4 SELECTED PAST CONCERTS CANADA SALLE CLAUDE-CHAMPAGNE L OASIS MUSICALE MAZZOLENI HALL ST LUKE S RECITAL SERIES THE BANFF CENTRE VANCOUVER ART GALLERY SILK PURSE ARTS CENTRE OAK BAY MUSIC SOCIETY OLD SCHOOLHOUSE CONCERTS UNITED STATES SEVENARS MUSIC FESTIVAL HUNTINGTON ARTS FESTIVAL MANHATTAN SCHOOL OF MUSIC STEINWAY HALL KOSCIUSZKO FOUNDATION SCANDINAVIA HOUSE HUDSON VALLEY PIANO CLUB SCHMITT MUSIC SACRAMENTO BACH FESTIVAL CROCKER ART MUSEUM HARRISON OAKS STUDIO UNIVERSITY OF THE PACIFIC PIEDMONT PIANO COMPANY TRINITY CHAMBER CONCERTS MAYBECK STUDIOS SAN FRANCISCO STATE UNIVERSITY SWEDISH-AMERICAN HALL FORTE HOUSE SUNSET CENTER AUDITORIUM CALIFORNIA POLYTECHNIC UNIVERSITY CALIFORNIA CENTER FOR THE ARTS UNIVERSITY OF CALIFORNIA, LOS ANGLES MONTREAL, QC MONTREAL, QC TORONTO, ON OTTAWA, ON BANFF, AB VANCOUVER, BC WEST VANCOUVER, BC VICTORIA, BC QUALICUM BEACH, BC SPRINGFIELD, MA HUNTINGTON, NY NEW YORK, NY NEW YORK, NY NEW YORK, NY NEW YORK, NY PEARL RIVER, NY DENVER, CO SACRAMENTO, CA SACRAMENTO, CA FAIR OAKS, CA STOCKTON, CA OAKLAND, CA BERKELEY, CA BERKELEY, CA SAN FRANCISCO, CA SAN FRANCISCO, CA SAN FRANCISCO, CA CARMEL, CA SAN LUIS OBISPO, CA ESCONDIDO, CA LOS ANGELES, CA UNITED KINGDOM ST MARTIN-IN-THE-FIELDS ST JAMES PICCADILLY REGENT S HALL AMARYLLIS FLEMING CONCERT HALL BLACKHEATH HALLS QUEEN S GATE TERRACE ST MARGARET S CHURCH, WESTMINSTER ABBEY ST PANCRAS CHURCH NOTTING HILL CONCERTS THE ATHENAEUM HOLYWELL MUSIC ROOM JACQUELINE DU PRÉ MUSIC BUILDING T.S ELIOT THEATRE, MERTON COLLEGE SCIENTIFIC MUSEUM AT BUSHY HOUSE RIVERHOUSE BARN ARTS CENTRE NORDEN FARM ARTS CENTRE MUSIC & WINE AT ST LUKE S GERMANY HOCHSCHULE FÜR MUSIK KURT-MASUR-SAAL, MUSIKSCHULE FRANCE AMERICAN CATHEDRAL COPERNIC SYNAGOGUE ARCACHON SYNAGOGUE LA TERRASSE VICTOR FLEG CENTRE MUSÉE DES SCIENCES NATURELLES ITALY LUMINARIA CONCERTS SWEDEN LUND UNIVERSITY AURORA CHAMBER MUSIC FESTIVAL OXFORD OXFORD OXFORD TEDDINGTON WALTON-ON-THAMES MAIDENHEAD BRIGHTON WÜRZBURG LEIPZIG PARIS PARIS ARCACHON BORDEAUX MARSEILLE TOULOUSE ROME LUND VÄNERSBORG
5 PRESS What they are saying: As persuasive a performance as one could wish for played with such conviction and so beautifully. - Music in Victoria (British Columbia) A pianist all the way down the line. Everything was exactly right a beautiful performance. - David Dubal, host of The Piano Matters, WWFM New York & WFMT Chicago Moves between old and modern material with breathtaking ease and fluency. - The Holland Times (Amsterdam) Both subtle and lyrical poetic and complex. - La Scena Musicale (Montreal) Clarity, charm, and equipoise liquid grace live-wire tautness performed with the fervor of a pianist who has established a deep connection to the Bach repertoire. - The Sacramento Bee (California) Solid and expressive absorbing. - Peninsula Reviews (California) [Soprano Rena Harms] was ably abetted by the rich depth of tone that Anyssa Neumann brought to the accompaniment. I felt that Harms and Neumann deserved every support for such an involving recital. - Planet Hugill (London)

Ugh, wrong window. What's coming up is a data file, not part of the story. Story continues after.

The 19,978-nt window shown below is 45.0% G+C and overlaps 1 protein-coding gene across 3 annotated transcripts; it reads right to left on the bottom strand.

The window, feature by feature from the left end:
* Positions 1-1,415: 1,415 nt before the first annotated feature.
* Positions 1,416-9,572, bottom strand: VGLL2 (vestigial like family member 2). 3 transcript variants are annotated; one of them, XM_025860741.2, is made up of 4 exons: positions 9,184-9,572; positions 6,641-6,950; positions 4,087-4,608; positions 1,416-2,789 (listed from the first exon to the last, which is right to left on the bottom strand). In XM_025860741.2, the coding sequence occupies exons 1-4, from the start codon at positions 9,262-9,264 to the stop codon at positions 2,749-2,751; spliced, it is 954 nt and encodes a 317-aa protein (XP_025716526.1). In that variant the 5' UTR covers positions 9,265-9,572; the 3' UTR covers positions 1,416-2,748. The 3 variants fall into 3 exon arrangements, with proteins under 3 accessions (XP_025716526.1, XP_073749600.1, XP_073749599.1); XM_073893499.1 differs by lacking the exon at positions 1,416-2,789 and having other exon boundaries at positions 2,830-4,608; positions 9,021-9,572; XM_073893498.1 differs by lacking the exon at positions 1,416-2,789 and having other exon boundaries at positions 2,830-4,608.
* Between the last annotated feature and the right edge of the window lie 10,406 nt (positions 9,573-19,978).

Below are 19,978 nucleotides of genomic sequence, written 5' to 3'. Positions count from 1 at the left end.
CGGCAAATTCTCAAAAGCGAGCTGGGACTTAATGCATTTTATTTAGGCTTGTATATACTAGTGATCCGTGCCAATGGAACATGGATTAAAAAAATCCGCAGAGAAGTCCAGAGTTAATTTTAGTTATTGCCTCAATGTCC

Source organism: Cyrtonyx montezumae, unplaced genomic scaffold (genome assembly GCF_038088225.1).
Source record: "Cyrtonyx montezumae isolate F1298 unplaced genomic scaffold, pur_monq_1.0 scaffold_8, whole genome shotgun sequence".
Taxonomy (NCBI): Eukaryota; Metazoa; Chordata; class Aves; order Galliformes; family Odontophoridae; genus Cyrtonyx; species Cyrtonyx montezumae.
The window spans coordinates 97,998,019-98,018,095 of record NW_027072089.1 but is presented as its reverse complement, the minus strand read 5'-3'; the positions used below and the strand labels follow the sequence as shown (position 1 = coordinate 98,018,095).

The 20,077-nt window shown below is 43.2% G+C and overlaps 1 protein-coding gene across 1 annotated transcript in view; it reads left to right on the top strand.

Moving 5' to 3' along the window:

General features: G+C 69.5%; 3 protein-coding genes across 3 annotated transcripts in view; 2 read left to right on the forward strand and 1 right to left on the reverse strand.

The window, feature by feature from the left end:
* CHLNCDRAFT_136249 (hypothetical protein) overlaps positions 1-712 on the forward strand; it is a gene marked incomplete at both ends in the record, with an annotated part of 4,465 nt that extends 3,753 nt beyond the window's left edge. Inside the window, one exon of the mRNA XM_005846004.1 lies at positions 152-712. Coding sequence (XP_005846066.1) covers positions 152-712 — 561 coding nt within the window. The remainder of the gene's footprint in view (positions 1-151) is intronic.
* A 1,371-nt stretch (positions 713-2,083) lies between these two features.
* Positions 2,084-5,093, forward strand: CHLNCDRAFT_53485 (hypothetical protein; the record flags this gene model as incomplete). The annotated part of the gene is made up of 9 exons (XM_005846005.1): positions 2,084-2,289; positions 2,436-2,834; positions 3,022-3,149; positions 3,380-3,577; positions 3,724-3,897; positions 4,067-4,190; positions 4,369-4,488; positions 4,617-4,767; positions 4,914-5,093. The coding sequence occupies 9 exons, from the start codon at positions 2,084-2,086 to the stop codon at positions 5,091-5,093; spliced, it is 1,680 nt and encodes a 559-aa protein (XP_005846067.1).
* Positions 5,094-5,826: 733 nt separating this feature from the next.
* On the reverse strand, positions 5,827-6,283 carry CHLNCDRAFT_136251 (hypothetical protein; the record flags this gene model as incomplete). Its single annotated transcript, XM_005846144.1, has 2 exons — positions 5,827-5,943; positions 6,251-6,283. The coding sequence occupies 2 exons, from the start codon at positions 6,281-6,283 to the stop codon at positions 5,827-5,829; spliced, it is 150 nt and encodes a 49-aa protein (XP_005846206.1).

6 PRESS Concert Review: Germans and Italians at the Keyboard Music in Victoria By Deryk Barker Published: February 2018 THOSE WHO FIND THE TWELVE-TONE method of composition pioneered by Arnold Schoenberg offensive frequently complain that the method allows for nothing in the way of melody or beauty. One can only assume that these complainers have never encountered the music of Luigi Dallapiccola. Dallapiccola s Quaderno musicale di Annelibera was composed in 1952 for his then eight-year-old daughter, although not, it should probably be pointed out, for her to play the eleven short piece are more in the tradition of Schumann s Kinderszenen than Bartók s For Children. The Dallapiccola formed the centrepiece of the first half of Anyssa Neumann s wonderfully eclectic recital for Oak Bay Music on Saturday, in a performance which must surely have inspired at least some of those present to investigate the composer further. Dallapiccola s considerable achievement, it seems to me, is that, while utilising the full armory of the serialist, he produced a work which is, by turns, charming, affectionate, playful, and energetic. Neumann clearly holds the music in high regard and gave as persuasive a performance as one could wish for, from the slowly treading, tolling bells of the opening Simbolo (Symbol) to the delicate close of the final Quartina (Quatrain). Her playing said to the listener not an apologetic if you really listen hard you will surely find something here to enjoy, but rather an enthusiatic forget the methodology, this is wonderful music enjoy! Even what was, on the face of it, the most difficult piece, Andantino amorose e Contrapunctus tertius, which is in the form of a crab canon, in Neumann s hands came across as more affectionate than anything else. For this delightful glimpse into a composer who is, for most of us, little more than a footnote in the history of the music of the Twentieth Century, I was certainly more than grateful. The Dallapiccola was preceded and followed by two of Bach s lesser-known keyboard works. For the opening Six Little Preludes, Neumann adopted a tone rather warmer than the almost dessicated one which many pianists seem today to feel obliged to use, yet it was far from inappropriate. Highlights included BWV 930, which was slow and exquisitely beautiful but also immensely profound in the way that only Bach can be. The final BWV 925 was delicious and heart-warming. Neumann closed the first half with Bach s Aria variata alla maniera italiana, the aria itself sharing the feel of the theme of the Goldbergs. Once again I can only express my gratitude that Neumann not only gave us some less often